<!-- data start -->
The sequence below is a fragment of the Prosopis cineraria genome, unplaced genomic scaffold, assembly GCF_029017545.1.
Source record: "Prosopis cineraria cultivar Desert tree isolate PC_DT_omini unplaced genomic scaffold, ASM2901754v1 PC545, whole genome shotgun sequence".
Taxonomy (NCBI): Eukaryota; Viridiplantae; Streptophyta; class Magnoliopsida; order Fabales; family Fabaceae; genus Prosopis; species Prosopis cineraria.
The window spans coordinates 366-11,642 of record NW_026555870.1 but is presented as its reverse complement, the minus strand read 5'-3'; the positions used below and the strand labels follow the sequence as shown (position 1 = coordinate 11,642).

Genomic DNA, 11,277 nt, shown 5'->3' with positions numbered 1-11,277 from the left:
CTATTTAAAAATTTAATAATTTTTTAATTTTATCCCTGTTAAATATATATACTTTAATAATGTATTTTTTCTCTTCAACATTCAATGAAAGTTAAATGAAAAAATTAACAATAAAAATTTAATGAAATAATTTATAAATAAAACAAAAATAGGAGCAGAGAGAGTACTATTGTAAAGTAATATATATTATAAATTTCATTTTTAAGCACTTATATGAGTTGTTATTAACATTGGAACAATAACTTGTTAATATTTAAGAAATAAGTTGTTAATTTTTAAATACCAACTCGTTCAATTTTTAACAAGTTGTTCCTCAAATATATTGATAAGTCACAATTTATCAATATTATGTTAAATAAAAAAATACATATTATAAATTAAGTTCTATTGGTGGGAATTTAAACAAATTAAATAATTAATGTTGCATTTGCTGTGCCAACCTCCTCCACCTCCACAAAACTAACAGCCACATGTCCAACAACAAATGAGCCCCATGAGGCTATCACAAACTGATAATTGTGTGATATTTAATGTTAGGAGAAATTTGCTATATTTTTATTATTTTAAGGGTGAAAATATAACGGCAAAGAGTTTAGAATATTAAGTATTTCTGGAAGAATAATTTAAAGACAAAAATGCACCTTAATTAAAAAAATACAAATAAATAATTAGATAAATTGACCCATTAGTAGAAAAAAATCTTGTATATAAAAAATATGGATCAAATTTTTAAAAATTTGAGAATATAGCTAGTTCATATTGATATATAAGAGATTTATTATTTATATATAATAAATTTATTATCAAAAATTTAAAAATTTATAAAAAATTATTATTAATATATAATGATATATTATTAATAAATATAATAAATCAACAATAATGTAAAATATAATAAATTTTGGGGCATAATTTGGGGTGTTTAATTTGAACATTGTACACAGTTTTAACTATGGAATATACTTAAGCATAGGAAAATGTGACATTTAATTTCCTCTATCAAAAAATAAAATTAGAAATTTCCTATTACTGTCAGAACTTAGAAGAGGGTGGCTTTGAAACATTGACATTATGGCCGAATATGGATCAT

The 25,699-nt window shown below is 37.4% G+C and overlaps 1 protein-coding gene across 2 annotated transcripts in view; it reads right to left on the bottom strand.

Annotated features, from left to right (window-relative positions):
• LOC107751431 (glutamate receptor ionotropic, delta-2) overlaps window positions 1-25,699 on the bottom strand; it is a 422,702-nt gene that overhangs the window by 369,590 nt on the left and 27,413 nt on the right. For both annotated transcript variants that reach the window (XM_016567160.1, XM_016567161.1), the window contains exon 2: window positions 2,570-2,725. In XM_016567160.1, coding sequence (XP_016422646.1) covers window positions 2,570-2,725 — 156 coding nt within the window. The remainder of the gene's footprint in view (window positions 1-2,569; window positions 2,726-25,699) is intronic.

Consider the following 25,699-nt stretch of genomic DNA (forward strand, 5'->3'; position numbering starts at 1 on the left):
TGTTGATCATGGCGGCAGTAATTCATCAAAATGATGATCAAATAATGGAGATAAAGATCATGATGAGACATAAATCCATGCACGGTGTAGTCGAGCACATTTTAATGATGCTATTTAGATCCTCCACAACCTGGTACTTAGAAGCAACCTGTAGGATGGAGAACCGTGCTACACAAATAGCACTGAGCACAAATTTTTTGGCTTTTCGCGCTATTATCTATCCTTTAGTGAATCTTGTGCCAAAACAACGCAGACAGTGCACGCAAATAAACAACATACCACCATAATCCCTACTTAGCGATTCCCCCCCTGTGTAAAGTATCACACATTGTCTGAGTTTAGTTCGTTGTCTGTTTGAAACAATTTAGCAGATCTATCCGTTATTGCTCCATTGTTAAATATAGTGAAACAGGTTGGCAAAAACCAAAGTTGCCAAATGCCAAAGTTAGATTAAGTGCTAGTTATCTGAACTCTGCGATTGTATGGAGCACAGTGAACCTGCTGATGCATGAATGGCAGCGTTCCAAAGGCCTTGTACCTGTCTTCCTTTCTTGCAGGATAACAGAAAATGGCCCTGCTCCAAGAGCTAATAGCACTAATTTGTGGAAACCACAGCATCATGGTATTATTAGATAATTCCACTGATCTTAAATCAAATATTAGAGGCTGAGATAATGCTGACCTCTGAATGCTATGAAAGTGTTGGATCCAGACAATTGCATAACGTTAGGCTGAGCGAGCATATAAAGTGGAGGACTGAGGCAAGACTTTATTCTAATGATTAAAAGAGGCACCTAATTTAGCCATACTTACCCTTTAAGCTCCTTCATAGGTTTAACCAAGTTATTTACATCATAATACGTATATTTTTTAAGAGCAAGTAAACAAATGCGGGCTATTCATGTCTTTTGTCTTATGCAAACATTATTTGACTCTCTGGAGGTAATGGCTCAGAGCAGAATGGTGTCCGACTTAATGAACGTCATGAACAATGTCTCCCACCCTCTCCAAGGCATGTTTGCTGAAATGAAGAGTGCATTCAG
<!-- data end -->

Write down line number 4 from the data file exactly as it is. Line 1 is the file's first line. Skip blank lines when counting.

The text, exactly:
The window spans coordinates 366-11,642 of record NW_026555870.1 but is presented as its reverse complement, the minus strand read 5'-3'; the positions used below and the strand labels follow the sequence as shown (position 1 = coordinate 11,642).